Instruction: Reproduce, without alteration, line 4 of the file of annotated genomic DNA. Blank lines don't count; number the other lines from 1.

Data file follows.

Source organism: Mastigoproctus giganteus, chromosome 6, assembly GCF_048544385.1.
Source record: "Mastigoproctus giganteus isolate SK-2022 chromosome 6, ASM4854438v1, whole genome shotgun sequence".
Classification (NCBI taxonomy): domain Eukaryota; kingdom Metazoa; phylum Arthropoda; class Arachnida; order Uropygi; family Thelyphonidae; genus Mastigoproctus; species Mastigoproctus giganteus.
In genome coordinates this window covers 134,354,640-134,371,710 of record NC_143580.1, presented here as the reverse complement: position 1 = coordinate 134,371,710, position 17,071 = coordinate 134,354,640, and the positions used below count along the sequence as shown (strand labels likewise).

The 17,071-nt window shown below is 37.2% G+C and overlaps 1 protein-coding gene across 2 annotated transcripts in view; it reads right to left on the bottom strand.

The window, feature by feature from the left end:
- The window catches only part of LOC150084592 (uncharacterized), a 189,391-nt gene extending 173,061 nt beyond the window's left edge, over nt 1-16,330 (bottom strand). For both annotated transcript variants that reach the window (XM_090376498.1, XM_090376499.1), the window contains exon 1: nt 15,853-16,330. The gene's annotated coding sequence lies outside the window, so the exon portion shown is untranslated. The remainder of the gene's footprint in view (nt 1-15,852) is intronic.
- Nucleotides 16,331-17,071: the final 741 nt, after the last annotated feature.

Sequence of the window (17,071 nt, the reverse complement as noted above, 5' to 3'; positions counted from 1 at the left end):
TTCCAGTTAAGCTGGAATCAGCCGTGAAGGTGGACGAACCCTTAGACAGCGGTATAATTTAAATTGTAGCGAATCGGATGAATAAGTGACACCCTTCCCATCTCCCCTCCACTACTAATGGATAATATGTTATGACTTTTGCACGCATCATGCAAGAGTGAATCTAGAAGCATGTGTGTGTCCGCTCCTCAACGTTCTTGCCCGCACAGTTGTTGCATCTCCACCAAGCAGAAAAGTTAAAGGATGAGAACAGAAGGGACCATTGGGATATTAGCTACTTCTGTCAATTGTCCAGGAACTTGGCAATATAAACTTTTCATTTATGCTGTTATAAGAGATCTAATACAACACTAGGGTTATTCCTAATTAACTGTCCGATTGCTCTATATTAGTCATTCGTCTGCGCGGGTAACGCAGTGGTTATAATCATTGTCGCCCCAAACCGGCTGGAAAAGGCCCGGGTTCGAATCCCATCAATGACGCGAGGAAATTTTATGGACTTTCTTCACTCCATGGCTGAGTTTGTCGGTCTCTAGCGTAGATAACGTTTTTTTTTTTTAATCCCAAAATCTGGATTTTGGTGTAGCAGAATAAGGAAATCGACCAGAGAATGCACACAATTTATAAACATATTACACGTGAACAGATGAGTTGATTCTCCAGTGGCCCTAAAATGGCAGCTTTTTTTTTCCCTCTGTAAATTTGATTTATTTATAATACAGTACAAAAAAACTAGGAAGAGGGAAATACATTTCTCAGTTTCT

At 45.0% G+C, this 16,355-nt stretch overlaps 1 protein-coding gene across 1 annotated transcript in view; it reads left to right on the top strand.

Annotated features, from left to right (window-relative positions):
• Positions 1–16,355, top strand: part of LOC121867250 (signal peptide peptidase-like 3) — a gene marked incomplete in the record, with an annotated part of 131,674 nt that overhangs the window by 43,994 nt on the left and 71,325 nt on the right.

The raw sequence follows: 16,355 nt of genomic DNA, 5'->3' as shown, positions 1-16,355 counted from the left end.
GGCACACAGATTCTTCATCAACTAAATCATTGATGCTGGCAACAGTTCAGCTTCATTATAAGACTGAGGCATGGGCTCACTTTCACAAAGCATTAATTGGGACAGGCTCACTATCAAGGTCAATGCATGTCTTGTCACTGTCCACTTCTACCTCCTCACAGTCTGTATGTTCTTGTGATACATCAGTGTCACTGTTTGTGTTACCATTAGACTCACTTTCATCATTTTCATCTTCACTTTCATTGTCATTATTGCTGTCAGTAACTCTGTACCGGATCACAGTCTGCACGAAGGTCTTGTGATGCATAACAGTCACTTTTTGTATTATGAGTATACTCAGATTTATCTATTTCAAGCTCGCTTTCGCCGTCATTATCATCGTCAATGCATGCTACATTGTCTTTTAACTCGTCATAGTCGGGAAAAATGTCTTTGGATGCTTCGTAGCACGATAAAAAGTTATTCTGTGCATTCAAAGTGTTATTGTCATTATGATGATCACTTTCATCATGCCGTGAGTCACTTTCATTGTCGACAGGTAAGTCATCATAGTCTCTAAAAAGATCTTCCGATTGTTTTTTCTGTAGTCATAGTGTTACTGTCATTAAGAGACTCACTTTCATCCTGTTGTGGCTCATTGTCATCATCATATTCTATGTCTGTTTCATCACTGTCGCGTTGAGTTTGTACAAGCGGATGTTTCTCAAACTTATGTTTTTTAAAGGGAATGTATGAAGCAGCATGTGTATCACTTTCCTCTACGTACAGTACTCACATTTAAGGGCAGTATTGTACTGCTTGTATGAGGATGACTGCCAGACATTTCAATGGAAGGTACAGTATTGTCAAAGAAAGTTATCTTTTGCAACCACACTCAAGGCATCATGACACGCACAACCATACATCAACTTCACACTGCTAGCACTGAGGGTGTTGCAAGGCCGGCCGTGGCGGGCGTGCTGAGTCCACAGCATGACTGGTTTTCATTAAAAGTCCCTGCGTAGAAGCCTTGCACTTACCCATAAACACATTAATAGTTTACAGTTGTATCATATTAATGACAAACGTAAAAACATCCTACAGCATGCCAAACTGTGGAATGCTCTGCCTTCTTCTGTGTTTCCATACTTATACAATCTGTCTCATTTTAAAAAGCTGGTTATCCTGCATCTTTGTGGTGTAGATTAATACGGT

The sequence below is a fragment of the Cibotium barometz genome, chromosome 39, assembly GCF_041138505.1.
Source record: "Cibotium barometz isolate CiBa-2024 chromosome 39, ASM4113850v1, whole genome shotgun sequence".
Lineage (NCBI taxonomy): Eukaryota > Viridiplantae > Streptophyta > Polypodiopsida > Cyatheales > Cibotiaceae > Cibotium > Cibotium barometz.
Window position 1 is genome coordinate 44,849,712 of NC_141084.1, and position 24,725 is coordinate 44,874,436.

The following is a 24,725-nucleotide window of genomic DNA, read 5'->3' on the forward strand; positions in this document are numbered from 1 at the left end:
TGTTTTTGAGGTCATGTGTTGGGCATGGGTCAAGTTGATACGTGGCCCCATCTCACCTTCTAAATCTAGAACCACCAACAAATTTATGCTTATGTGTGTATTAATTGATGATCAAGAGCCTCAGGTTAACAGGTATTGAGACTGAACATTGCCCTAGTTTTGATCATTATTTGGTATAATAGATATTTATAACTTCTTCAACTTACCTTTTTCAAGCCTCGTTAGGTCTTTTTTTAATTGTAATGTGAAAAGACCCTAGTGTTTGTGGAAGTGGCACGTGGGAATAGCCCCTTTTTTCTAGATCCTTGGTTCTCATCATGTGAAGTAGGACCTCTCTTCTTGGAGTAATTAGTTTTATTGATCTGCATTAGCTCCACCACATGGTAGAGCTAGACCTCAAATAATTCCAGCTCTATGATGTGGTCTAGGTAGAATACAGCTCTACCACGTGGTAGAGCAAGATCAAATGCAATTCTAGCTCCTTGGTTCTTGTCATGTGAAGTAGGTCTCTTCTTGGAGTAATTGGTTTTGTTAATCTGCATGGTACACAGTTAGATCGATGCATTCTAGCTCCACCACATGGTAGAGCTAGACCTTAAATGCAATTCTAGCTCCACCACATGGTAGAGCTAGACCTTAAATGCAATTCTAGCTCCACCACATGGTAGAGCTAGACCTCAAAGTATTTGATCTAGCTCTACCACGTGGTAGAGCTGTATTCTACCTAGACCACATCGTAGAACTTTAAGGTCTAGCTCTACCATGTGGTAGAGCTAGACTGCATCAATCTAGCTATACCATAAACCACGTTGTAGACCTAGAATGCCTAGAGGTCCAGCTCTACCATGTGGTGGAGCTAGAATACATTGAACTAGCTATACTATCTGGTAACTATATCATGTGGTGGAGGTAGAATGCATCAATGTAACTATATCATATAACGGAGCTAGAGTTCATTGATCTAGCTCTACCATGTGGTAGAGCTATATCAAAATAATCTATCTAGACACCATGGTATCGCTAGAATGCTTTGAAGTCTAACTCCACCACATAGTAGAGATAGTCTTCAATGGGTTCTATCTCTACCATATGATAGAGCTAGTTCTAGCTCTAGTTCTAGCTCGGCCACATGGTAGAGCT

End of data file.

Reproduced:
In genome coordinates this window covers 134,354,640-134,371,710 of record NC_143580.1, presented here as the reverse complement: position 1 = coordinate 134,371,710, position 17,071 = coordinate 134,354,640, and the positions used below count along the sequence as shown (strand labels likewise).